Wednesday marked the first official day of practice for fall high school sports teams, a calendar date that tends to be surrounded with enthusiasm and excitement.
It’s usually a mad dash to the start of the season, with coaches trimming rosters and keeping everyone healthy before things get serious on the first play date.
School doesn’t start until after Labor Day this year, and Carroll County’s sports schedule is altered in part because of it.
Schools get 20 days (including three additional days for heat acclimatization) from the first day of practice until the first play date of the season, according to the Maryland Public Secondary Schools Athletic Association. This year, the first play date is Sept. 1. But in Carroll, some teams don’t have their first game until the following week.
The result is a case-by-case decision, depending on the sport, as to when coaches are starting practice — and how long they’re practicing.
Westminster athletic director Terry Molloy said he’s leaving it up to his coaches to decide. Football coach Matt Study said he loves the additional days; girls soccer coach Todd Muschik said he doesn’t see the need.
Football is a bit of an outlier with its stricter rules regarding heat acclimatization, five days required before the players are allowed to dress in full pads, and a limit on two-a-day practices. In some cases in years past, teams didn’t get their players into pads before the first scrimmage.
Football coaches, Study said, should relish the extra time.
“I want as many days as possible,” Study said. “I’m going to soak it up.”
Meanwhile, Muschik opted to begin practicing Saturday — the Owls will still get the required number of practice days, and their two scheduled scrimmages.
“We should be able to choose when we decide to start,” Muschik said. “My girls do conditioning three times a week during the summer. Their fitness isn’t an issue with me. Kids can get burned out. It’s just not needed.”
Many athletes use their summer down time to stay in shape, from cross country runners logging miles to voluntary weightlifting sessions in various team sports. Coaches can’t be present for such get-togethers, but they keep tabs on enough of their players to know who’s keeping fit.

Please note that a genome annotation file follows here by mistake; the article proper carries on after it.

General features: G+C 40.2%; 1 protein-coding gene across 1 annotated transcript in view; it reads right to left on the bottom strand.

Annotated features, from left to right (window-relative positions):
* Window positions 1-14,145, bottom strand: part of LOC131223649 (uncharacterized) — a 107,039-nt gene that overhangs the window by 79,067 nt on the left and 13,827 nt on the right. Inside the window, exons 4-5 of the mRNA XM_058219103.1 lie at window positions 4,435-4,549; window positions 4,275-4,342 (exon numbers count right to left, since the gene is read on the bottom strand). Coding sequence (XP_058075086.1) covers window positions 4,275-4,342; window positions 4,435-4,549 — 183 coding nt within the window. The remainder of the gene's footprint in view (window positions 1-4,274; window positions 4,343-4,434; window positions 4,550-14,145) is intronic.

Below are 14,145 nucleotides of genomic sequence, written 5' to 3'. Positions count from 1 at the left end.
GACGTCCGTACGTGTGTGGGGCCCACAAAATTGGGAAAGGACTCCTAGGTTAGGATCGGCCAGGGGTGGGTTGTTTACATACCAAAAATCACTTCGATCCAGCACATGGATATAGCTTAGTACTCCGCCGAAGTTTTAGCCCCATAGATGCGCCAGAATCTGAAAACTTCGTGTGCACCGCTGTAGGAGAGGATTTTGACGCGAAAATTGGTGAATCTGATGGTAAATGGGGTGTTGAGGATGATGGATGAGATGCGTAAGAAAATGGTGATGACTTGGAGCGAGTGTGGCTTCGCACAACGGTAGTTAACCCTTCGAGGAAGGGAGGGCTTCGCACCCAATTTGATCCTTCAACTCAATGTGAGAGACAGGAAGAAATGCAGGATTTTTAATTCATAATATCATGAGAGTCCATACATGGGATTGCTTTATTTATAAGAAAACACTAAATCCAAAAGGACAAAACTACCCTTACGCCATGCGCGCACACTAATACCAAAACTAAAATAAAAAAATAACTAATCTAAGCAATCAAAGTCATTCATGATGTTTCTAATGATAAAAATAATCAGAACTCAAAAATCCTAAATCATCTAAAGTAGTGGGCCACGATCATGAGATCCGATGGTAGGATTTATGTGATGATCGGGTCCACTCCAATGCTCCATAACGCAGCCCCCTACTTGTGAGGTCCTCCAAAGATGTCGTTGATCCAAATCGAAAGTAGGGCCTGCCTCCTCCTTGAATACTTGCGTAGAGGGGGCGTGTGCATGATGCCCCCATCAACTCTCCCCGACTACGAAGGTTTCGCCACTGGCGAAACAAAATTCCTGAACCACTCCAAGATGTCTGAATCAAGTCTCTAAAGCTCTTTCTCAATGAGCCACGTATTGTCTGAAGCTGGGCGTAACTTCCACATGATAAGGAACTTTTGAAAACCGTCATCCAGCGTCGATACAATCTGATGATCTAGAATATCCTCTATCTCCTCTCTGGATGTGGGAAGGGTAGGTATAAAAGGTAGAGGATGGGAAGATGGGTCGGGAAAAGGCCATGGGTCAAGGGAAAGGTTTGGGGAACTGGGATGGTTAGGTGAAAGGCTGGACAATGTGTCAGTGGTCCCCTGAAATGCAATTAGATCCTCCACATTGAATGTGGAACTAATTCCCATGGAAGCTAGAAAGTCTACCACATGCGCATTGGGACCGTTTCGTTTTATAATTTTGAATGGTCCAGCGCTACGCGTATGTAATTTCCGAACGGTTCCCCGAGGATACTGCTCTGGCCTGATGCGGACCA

Extra practice could lead to boredom, which is why Study and Winters Mill football coach Matt Miller said it’s their job to spice up the bonus time.
“Just like anything, in moderation,” Miller said. “I’m not a guy who’s going to be out there for three-and-a-half hours … This helps get them acclimated to the pads and hitting, things like that. It gives us more opportunities to iron out the kinks. It gives us extra time to evaluate kids. everyone kind of gets back into the swing of things that way.”
Football practice began for the Falcons on Wednesday at 8 a.m. and lasted until 11, with two hours devoted to on-field activities with players in helmets.
Across town, Westminster started at 6 with the sunrise. But Study and his coaching staff broke the practice into 20-minute periods, he said, and had the team inside for leadership and character-building activities.
Time can also be spent on film study, or more attention can be paid to all facets of the game.
“We don’t have the kids out there for seven hours,” Study said.
Still, coaches of other sports find the extra practice time a challenge. Field hockey goalies can’t wear pads for five practice days, a heat rule in line with football, so some coaches alter their start date accordingly.
Carroll’s volleyball teams don’t start playing until Sept. 5, giving county coaches a few allotted practice days to skip if they choose.
Like Study and Miller said, “You’ve got to be creative.”